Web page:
Connect Your Records

There are many ways to connect your individual records, from connecting them during an import to using a form view.

To learn about the different methods of connecting the records in your database, see our guide Connecting Records Together.

Notes and Troubleshooting

Using pen and paper to visualize your objects and connections can be very helpful. We encourage you to do your planning outside of Knack before building. 

I’m lost - can I get some help planning my connections?

Don’t get discouraged if you don’t get it at first. Understanding connections are often the hardest part of learning how to use Knack! If you need help figuring out how to connect your objects together, reach out to us at support@knack.com with a list of your objects and a description of what they represent.

What if I need many connection fields between the same two objects?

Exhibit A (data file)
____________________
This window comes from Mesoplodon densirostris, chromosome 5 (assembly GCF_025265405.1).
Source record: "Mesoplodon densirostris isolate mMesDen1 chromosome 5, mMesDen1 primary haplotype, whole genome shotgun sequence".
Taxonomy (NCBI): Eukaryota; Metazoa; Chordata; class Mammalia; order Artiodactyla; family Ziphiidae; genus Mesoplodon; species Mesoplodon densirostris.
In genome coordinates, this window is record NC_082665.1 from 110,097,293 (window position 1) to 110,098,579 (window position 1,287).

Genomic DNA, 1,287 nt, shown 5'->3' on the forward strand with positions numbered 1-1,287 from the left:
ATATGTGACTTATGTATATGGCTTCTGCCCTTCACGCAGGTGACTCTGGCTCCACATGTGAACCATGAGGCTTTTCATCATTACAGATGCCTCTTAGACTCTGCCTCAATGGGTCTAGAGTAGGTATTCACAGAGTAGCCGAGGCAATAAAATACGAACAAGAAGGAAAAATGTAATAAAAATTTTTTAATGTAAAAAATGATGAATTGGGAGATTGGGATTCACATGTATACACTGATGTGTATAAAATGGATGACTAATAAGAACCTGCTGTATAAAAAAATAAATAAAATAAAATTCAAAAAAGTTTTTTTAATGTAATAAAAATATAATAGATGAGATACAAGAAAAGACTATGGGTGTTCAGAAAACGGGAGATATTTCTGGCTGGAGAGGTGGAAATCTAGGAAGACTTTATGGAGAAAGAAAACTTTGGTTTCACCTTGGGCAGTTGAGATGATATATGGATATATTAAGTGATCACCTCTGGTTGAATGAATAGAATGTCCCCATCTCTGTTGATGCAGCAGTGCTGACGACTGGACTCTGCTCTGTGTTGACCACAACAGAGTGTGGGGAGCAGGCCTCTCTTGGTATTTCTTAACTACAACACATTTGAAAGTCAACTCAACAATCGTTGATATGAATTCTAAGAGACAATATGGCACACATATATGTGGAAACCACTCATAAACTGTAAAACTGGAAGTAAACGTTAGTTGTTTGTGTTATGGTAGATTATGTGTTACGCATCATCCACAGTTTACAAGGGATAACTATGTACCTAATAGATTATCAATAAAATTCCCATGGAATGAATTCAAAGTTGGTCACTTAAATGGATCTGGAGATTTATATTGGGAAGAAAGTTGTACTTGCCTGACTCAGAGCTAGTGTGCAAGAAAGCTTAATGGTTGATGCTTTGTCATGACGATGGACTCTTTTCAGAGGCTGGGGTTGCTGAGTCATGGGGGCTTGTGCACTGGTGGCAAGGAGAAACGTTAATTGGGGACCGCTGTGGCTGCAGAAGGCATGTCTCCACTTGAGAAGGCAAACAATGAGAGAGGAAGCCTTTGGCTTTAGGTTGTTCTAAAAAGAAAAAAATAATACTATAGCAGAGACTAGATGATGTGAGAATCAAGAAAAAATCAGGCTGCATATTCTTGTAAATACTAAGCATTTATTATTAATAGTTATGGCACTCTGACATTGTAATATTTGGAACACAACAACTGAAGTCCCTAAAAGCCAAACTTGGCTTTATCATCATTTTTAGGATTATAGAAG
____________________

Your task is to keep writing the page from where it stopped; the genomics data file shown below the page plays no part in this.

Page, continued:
On rare occasions, you may need multiple connection fields between two objects. Please keep in mind that outside of the limited cases mentioned below, we rarely encourage double connections!

Potential cases include:

  • Livestock: You want to track the mother and father of a horse or other animal. In this case, you can add two connection fields from Animal back to Animal. The first connection field is called Father, the second connection field is called Mother.
  • Students: You want to track two Guardians for each Student. From the Student object, add two connection fields to the Guardian object, renaming them Guardian 1 and Guardian 2.
  • Document or Project Roles: You want to track which user from the Employees user role submits, approves, and manages each Project. From the Project object, add three connection fields to the Employees user role, renaming themSubmitter, Approver, and Manager.
  • The Warehouse Manager example shown in this article.

If you’re still unsure, please reach out to us at support@knack.com

How do I see what type of connection I have?

If you are learning from one of our many demo apps, you will want to see how the connections are currently set up. You can hover over the connection in the right sidebar of your object to see the relationship type of each connection originating from or going to that object:

More Troubleshooting Tips

For more notes and troubleshooting tips for connections, see this article.

How did we do?

Plan Your Objects

Plan Your Connections: Simple Example